Chemical Change Examples

Chemical Change

In chemistry there are usually two types of changes that can take place: physical and chemical. Physical are those that are usually less difficult and can usually be undone easily, even if over time. Chemical change, however, takes place when the internal make-up or the molecules of the object changes and is not reversible, unless of course there is another chemical reaction. It is a chemical process or reaction which causes such a change in the molecules of the object.

There are usually one or more new substances formed or created during a chemical reaction or change. A most likely clue to a chemical change occurs when the process produces a gas, light, smell, a fire or heat, or a color change (not with crayons).

Chemical changes may sometimes change the state of matter as well, but not always. For example, melting solid ice changing into water is not a chemical change because the molecules do not change. It is still water. A formation of a solid may take place when two gases are joined together. Chemical changes may also be accompanied by a gain or loss of energy.

Chemical changes take place every day in a person's life when new matter is formed. The new matter has a composition of molecules different from the original object or substance.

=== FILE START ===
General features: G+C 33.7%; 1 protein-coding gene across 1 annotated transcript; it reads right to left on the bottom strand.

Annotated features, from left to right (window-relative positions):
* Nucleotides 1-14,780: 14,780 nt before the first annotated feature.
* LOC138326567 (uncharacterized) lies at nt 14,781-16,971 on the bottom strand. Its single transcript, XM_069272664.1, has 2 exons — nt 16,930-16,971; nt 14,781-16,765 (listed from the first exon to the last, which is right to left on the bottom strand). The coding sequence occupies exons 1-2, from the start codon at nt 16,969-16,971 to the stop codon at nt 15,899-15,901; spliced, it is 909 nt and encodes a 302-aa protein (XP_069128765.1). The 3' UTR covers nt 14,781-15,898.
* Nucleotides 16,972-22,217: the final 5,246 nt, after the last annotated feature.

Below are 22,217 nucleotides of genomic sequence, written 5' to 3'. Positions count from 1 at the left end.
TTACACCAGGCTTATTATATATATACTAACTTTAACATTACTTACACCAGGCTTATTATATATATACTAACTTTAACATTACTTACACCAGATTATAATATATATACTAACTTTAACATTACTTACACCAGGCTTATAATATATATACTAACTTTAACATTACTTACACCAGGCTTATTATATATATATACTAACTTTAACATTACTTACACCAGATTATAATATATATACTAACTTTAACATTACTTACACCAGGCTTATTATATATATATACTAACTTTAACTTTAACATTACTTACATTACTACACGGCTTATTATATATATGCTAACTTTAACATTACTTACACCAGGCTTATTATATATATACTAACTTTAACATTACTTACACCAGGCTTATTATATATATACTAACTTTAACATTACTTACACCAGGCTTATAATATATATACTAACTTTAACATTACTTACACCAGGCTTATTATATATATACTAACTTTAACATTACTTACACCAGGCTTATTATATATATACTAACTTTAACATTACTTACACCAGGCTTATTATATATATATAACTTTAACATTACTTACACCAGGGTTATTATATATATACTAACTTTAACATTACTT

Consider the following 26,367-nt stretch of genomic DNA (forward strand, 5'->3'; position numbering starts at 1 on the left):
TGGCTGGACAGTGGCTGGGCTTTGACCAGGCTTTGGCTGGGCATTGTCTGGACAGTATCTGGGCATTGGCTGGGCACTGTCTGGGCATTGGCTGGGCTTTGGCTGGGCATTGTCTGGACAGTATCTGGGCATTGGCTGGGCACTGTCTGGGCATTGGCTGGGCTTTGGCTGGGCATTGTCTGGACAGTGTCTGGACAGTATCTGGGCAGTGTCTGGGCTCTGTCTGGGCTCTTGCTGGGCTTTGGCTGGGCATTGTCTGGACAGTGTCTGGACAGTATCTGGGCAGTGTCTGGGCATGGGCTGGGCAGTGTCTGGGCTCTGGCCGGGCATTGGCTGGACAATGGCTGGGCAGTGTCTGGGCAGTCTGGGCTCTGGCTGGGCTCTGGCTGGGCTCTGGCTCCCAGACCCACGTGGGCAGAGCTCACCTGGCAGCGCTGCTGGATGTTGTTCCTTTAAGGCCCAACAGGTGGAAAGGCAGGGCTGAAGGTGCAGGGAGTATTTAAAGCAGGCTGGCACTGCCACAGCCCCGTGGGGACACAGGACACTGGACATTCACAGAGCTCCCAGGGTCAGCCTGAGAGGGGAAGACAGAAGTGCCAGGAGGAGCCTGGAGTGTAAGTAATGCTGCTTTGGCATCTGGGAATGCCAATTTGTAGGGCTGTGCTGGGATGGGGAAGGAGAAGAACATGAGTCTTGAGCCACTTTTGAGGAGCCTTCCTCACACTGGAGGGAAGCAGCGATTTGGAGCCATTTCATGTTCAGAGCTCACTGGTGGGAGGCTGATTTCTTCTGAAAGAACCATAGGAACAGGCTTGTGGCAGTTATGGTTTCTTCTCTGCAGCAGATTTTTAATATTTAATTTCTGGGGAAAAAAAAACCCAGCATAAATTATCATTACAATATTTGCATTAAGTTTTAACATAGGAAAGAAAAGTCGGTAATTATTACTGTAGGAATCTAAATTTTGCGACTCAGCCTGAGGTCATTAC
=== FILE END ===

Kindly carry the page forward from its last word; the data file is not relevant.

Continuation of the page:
Examples of Chemical Change:

1. Burning wood in a fireplace: When the wood lights up and begins to gently burn it eventually turns into ashes. As it burns though, heat is produced, there is light, and the smoke is released through the chimney. The chemical reaction of the heat, light, and smoke are characteristics of a chemical reaction resulting in new matter, the ashes. The ashes cannot be turned back into the wood.

2. Ripening and rotten bananas: Several bananas are on the countertop at home. They are green when purchased, but eventually they begin to turn yellow and eventually ripen to the point of becoming rotten. The chemical composition of the bananas has changed over time resulting in new molecules. One cannot unripen a banana.

3. Rusting: A nail, or other metal begins rusting in the outdoors. It is due to the chemical reaction between the metal and the moisture in the air. The nail can be cleaned of its rust, but the rust itself cannot be turned back into the original metal.

4. Leaves in the autumn: During the spring and summer the leaves on trees are a vibrant green and give off oxygen as the plants make their own food through photosynthesis. However, when autumn arrives the chemical reaction causes the leaves to become brown and ultimately fall off the tree. The brown leaves cannot be turned green again.

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